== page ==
It's a Tough Job... but Somebody Has to be the Product Owner


With so many corporate developers and IT teams beating a path to Scrum adoption there seems to be a lot of ScrumMaster training (both certified and otherwise) as well as coaching going on these days. Putting aside any worries about people receiving just enough training to be dangerous (e.g. 2-3 day ScrumMaster training is available from many sources) for moment, most of us think this trend towards Scrum and Agile Development is a very positive one indeed. That said, what concerns me the most is what I perceive to be an oversight of the need for product owner selection, investment and support.

Having coached many aspiring Scrum teams, I've noticed a trend or two among the converts. In particular I've witnessed a considerable lack of understanding and commitment when it comes to the significance of the product owner role. This is evident every step of the way, from initial selection of the person to play the role of product owner, to the lack of time dedicated to product owner duties, to the failure to recognize the need for investing in skill development (training, coaching, etc) for the role. In far too many corporate environments that are making the move to Scrum or similar Agile development methods, it seems that the assignment of product owner is all too often an afterthought. Many an IT/Product development group dons their current development manager/director with the added moniker of product owner. In other cases they nab someone from the marketing team and hand them the designation, with little thought as to just how much work is involved, let alone getting them the proper help (training or coaching) that they really need.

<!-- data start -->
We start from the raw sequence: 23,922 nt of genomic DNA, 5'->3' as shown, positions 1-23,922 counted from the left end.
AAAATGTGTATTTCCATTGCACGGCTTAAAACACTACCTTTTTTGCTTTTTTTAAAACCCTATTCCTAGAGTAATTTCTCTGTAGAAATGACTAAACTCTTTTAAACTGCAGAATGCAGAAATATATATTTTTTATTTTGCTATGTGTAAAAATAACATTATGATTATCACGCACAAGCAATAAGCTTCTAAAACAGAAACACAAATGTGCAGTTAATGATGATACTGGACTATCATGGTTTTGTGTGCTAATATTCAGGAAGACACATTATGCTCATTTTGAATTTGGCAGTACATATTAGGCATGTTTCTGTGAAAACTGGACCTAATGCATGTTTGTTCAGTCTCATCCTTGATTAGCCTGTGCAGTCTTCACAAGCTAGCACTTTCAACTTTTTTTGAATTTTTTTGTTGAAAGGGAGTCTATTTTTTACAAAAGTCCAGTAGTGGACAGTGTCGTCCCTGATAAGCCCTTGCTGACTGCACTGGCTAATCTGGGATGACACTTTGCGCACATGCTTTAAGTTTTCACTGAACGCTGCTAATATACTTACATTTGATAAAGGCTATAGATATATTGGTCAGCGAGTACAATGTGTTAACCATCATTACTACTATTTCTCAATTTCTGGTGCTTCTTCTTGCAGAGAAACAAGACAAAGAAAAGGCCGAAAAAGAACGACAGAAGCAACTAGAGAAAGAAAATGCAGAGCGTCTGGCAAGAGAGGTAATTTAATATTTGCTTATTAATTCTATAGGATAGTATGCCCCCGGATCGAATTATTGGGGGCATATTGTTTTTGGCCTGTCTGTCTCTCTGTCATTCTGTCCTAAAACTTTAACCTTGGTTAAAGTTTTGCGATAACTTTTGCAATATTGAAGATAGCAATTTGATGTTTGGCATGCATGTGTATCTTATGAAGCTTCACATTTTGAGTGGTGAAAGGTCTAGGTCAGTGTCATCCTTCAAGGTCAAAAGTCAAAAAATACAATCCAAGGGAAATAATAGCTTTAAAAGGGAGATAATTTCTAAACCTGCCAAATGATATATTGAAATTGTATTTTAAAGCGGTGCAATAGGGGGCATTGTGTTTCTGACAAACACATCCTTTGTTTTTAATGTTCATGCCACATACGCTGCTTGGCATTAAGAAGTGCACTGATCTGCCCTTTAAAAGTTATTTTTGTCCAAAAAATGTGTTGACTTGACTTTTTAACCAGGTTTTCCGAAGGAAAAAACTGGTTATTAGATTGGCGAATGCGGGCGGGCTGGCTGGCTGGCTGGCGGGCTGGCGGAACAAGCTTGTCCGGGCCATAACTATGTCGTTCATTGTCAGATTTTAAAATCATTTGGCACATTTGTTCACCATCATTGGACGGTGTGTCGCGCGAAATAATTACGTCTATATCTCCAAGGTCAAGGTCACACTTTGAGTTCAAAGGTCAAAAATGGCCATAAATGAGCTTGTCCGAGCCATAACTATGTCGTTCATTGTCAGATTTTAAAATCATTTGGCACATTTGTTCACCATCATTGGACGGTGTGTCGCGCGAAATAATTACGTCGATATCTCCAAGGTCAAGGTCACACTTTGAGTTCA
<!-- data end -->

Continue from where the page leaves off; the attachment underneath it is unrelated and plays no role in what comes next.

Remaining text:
The product owner is a crucial, full time role in Scrum and it is a demanding one. The product owner is ultimately responsible to the creation of the product. They own the backlog, reconcile the needs and interests of all other stakeholders, prioritize the sequence of items in the backlog, provide feedback and guidance to the Scrum team, and ultimately pull the product they want from the Scrum team according to their vision.

So what's a newly appointed product owner to do? Well, the first step is to gain a better understanding of the responsibilities of the job, and a good second step would be to gain some appreciation for the effort required and skills necessary to fulfill these responsibilities.

Scrum is a collaborative game that emphasizes personal responsibility. So we'll start by identifying a few of the product owner's responsibilities that are key to success. These include:


  • Reconcile stakeholder requests
  • Manage the product backlog
  • Participate in the planning events
  • Inspect the product and provide feedback to the Scrum team

Reconcile stakeholder requests

The product owner is not likely the only source of product requirements. There may be many stakeholders who request functional, performance and other capabilities. The IT Infrastructure group may require that the product abide by certain security constraints and policies. Operations and Support may require that all company applications meet their logging or traceability specifications, Marketing may insist on particular branding or user interface guidelines. Even the essential business functionality may aim to satisfy the needs of a user community that includes several business units.